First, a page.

Rehabilitated Raptors ‘Get Their Wings’ at NH Audubon’s Raptor Release Events

Posted on October 2, 2015
Paul Bourgault releases female American Kestrel. Photo by Jennifer Esten.

Paul Bourgault releases a rehabilitated female American Kestrel. Photo by Jennifer Esten.

The annual Raptor Release Weekend at NH Audubon’s two raptor observatories on September 19 and 20 was full of excitement and coincided with near peak migration of Broad-winged Hawks, kicking off International Hawk Migration Week. Hundreds of spectators had the rare opportunity to watch several rehabilitated raptors fly into the wild – two of which, sibling American Kestrels, flying free for the first time.

The weekend began at Pack Monadnock on September 19 with Broad-winged Hawks, with both wild migrants flying overhead and a pair of rehabilitated birds (courtesy of Maria Colby from Wings of the Dawn) being set free. An adult Bald Eagle heralded the raptor release just minutes prior, passing directly overhead a crowd of nearly 150 onlookers atop the Peterborough summit. Big flight days tallying over 3,000 birds occurred both before and after the weekend itself, setting the stage for a record-breaking raptor tally in this the 11th consecutive year of migration monitoring at NH Audubon’s oldest observatory. For more on the record-breaking season (AND an unusual visitor) at Pack Monadnock, read this fantastic article by Francie Von Mertens, courtesy of the Monadnock Ledger-Transcript.

Apple pickers, hawk watchers, and other visitors swarmed the Carter Hill Orchard (and Raptor Observatory) in Concord on September 20, and the viewing platform had a steady stream of spectators to admire scenery and learn about raptor migration on a crisp fall day. NH Audubon’s Education Director, Kevin Wall, was on hand with the McLane Center’s star education bird, a Red-tailed Hawk. But, at release time, the American Kestrels stole the show. Siblings, male and female, both of which had been found in a nest box after their mother had perished, elicited excitement from the crowd as each made its initial appearance. In dramatic fashion, each bird gave onlookers a long look in the hands of its holders, Sam and Paul, before taking its initial flight. See the recent front page Concord Monitor story on the Carter Hill release.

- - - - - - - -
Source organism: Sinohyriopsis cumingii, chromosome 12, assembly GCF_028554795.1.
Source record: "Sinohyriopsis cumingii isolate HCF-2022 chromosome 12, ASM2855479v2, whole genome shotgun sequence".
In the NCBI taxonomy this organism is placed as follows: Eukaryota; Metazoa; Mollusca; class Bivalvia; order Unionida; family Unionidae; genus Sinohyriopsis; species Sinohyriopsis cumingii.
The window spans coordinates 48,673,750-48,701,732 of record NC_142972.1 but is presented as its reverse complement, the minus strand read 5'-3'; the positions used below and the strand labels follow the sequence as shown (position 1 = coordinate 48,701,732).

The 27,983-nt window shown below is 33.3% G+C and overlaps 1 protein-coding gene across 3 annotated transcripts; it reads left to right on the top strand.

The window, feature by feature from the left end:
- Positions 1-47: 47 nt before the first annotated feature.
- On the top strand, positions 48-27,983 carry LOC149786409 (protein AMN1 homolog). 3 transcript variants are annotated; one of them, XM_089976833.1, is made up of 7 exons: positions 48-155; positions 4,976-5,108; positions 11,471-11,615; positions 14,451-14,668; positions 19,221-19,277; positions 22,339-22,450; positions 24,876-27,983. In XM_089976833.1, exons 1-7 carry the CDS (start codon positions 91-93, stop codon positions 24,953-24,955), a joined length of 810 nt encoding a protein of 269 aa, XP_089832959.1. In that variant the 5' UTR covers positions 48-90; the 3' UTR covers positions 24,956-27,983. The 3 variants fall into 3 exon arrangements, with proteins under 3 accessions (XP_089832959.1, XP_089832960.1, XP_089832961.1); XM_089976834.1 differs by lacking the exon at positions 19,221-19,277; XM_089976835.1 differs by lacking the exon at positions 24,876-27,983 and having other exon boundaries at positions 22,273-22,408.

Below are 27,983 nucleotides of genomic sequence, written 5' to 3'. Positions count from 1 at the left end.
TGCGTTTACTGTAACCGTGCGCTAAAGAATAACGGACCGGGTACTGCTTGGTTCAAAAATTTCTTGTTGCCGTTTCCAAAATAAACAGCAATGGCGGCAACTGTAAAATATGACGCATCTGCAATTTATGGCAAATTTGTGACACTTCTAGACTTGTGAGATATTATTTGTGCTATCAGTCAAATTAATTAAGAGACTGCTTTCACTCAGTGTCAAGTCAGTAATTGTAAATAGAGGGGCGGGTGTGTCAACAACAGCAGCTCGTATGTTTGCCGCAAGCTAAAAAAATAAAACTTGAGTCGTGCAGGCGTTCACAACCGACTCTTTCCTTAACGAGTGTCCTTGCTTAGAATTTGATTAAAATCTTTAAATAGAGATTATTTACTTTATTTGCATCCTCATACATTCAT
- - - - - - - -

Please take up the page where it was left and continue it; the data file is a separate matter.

Sam Cole releases a rehabilitated female American Kestrel. Photo by Rough Legged Photography.com

Sam Cole releases a rehabilitated female American Kestrel. Photo by Rough Legged Photography.com

Though the big numbers of raptors of Broad-winged Hawks are now past (and well on their journeys to South America), plenty of migration remains, and the majority of species reach their peak numbers during October. Join staff and volunteers on October 10 at both sites (rain date: Oct 11) for the Big Sit, a friendly, but competitive, effort to identify as many species of birds as possible from one site. These events are free and open to the public, but contributions and pledges are being accepted.

Both observatories are open to the public every day from 9-5, and learning is often a one-on-one experience with the staff naturalists. For information about school and other larger group visits, click here…>

A big thank you to our observatory major sponsors: Ed Reilly Subaru, The Mountain Corporation, Nature’s Green Grocer, and the Gilbert Verney Foundation, and to many individual donors.